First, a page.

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Trademark Law: You No Longer Need to Prove ‘Willfulness’ to Recover the Infringer’s Profits


The U.S. Supreme Court ruled that the plaintiff in a trademark infringement lawsuit can recover the infringer’s profits without having to prove “willfulness” on the part of the infringer. For decades, the “willfulness” element had been a requirement in order to recover the infringer’s profits under the federal Lanham Act.

The historic decision to remove the “willfulness” requirement when recovering a trademark infringer’s profits should encourage more trademark owners to file lawsuits.

How the SCOTUS Ruling Will Affect Trademark Infringement Lawsuits 

The SCOTUS decision that a trademark owner can recover an infringer’s profits without being required to prove that the infringement was willful has put an end to a long-lasting debate in trademark law.

In April 2020, the United States Supreme Court’s ruling in Romag Fasteners, Inc. v. Fossil, Inc. created a clearer path for trademark owners looking to recover damages in an infringement lawsuit. The ruling is expected to have a tremendous impact on ongoing and future infringement lawsuits.

Why the SCOTUS Ruling is a Big Deal in Trademark Law 

Claims of trademark infringement are governed by the Lanham Act, which allows trademark owners to recover an infringer’s profits when certain elements are established by the owner. One such element is proving that the infringement was “willful.”

While the “willfulness” element is a prerequisite to recovering an infringer’s profits under §1125(c), the section governing actions for infringement – §1125(a) – does not contain the same requirement.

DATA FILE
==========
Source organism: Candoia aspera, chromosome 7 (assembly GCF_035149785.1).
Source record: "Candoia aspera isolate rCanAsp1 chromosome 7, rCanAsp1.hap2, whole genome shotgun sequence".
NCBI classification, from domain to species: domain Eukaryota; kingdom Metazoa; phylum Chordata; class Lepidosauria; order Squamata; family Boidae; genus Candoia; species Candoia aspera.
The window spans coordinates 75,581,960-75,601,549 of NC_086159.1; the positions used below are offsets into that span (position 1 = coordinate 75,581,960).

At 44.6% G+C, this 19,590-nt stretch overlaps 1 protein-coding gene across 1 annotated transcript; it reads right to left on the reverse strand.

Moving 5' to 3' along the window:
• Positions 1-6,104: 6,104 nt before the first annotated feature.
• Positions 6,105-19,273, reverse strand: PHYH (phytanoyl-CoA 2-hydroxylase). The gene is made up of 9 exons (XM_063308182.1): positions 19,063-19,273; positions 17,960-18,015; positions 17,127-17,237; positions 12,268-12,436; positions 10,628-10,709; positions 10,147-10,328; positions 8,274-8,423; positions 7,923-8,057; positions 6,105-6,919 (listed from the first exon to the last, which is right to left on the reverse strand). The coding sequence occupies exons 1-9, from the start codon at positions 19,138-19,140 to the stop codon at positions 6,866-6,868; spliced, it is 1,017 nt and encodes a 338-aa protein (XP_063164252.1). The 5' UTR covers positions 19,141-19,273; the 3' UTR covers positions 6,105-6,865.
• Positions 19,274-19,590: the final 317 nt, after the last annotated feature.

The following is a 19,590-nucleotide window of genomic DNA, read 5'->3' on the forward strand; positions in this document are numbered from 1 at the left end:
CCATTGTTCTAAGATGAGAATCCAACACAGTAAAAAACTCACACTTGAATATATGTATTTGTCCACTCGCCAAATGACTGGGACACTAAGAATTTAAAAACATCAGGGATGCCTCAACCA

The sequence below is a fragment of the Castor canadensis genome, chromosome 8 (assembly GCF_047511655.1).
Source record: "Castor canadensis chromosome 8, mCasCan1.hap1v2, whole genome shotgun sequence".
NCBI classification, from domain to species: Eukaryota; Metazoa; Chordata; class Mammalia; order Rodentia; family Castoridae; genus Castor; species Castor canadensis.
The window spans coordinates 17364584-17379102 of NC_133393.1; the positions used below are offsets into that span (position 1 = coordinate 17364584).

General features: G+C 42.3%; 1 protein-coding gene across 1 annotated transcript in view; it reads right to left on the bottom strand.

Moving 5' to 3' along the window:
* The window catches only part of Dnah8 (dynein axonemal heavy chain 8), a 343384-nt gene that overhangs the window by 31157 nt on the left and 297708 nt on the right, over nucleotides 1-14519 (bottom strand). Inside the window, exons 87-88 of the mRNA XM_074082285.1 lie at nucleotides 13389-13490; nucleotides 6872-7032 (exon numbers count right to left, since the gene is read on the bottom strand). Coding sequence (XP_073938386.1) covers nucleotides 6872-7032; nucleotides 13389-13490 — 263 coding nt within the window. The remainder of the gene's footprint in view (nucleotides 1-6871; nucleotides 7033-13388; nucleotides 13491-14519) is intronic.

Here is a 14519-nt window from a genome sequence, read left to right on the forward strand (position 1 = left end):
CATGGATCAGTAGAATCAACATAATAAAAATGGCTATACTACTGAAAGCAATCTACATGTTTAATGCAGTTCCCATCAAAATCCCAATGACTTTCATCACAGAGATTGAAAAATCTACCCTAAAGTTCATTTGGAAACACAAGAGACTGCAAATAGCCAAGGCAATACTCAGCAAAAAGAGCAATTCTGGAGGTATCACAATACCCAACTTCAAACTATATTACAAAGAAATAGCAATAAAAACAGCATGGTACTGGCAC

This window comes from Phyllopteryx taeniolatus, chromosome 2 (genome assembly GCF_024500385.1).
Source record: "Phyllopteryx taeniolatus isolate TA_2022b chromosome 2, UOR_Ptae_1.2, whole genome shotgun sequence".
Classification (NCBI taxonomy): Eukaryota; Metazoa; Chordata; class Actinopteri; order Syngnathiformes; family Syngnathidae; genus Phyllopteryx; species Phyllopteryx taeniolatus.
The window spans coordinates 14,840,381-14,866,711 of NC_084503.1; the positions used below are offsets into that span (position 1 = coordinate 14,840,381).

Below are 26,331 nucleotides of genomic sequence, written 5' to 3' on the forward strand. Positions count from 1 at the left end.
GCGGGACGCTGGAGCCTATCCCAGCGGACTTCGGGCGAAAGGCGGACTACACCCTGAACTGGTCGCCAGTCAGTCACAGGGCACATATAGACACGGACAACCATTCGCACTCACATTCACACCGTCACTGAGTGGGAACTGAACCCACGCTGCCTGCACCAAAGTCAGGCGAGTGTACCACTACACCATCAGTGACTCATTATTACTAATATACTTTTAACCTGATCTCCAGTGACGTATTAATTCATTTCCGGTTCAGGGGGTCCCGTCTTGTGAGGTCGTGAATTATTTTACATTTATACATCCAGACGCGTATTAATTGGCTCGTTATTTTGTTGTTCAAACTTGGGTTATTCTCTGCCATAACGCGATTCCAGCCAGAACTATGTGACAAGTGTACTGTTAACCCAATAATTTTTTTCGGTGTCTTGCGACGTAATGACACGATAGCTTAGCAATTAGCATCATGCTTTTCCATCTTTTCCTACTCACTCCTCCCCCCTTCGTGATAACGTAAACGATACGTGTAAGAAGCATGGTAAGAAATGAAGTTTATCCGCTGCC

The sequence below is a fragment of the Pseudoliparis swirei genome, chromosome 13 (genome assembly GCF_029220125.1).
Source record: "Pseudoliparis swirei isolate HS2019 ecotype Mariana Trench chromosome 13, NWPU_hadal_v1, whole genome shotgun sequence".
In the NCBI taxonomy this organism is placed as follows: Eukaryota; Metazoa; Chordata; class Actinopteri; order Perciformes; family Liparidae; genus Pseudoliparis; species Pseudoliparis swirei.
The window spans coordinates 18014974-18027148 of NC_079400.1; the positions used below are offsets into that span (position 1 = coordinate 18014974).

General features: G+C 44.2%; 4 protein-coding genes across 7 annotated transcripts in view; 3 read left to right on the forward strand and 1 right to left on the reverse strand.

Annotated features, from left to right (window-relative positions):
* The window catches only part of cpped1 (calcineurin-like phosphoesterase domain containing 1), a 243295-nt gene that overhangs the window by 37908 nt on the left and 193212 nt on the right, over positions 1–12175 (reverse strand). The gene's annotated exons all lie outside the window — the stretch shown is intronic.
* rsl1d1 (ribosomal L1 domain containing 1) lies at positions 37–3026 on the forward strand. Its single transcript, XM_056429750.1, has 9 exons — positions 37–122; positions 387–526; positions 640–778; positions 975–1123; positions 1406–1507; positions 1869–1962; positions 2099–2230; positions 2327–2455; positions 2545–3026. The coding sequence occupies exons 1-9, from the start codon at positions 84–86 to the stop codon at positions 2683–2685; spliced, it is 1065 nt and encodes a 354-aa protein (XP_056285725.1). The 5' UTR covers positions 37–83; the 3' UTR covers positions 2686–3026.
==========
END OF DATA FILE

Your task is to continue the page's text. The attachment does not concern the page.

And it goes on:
Despite the absence of the explicit requirement, many lower courts had determined that “willfulness” was a prerequisite to recovering an infringer’s profits in all types of infringement claims. However, the Supreme Court’s ruling clarified that proving “willfulness” is no longer a requirement.

Willfulness in Trademark Infringement Lawsuits 

In Philip Morris USA Inc. v. Liu (2007), a district court ruled that willfulness can be proven by a trademark owner by demonstrating “evidence of knowing conduct” or by showing evidence that the infringer was indifferent to the owner’s rights. Thus, if the infringer was aware of the illegal infringement and knew about the risk of litigation, the owner can establish the “willfulness” element.

However, the most recent SCOTUS ruling also noted that the infringer’s “mental state” is still “a highly important” factor when determining whether to award his or her profits to the trademark owner. The Supreme Court also insisted that while the “willfulness” factor is an important consideration in infringement lawsuits, it cannot be “an absolute precondition.”

It is unclear whether lower courts will continue requiring proof of willfulness when awarding the infringer’s profits to the trademark owner or whether they would take the SCOTUS ruling into account.

Without having to prove willfulness on the part of an infringer, the process of recovering the infringer’s profits could be easier in pending and future infringement lawsuits. However, a trademark owner would definitely benefit from hiring a knowledgeable West Palm Beach trademark litigation attorney who can use the latest SCOTUS decision to your advantage. Contact Pike & Lustig, LLP to discuss your case. We serve clients throughout Southeastern Florida. Call at 561-291-8298 for a consultation.






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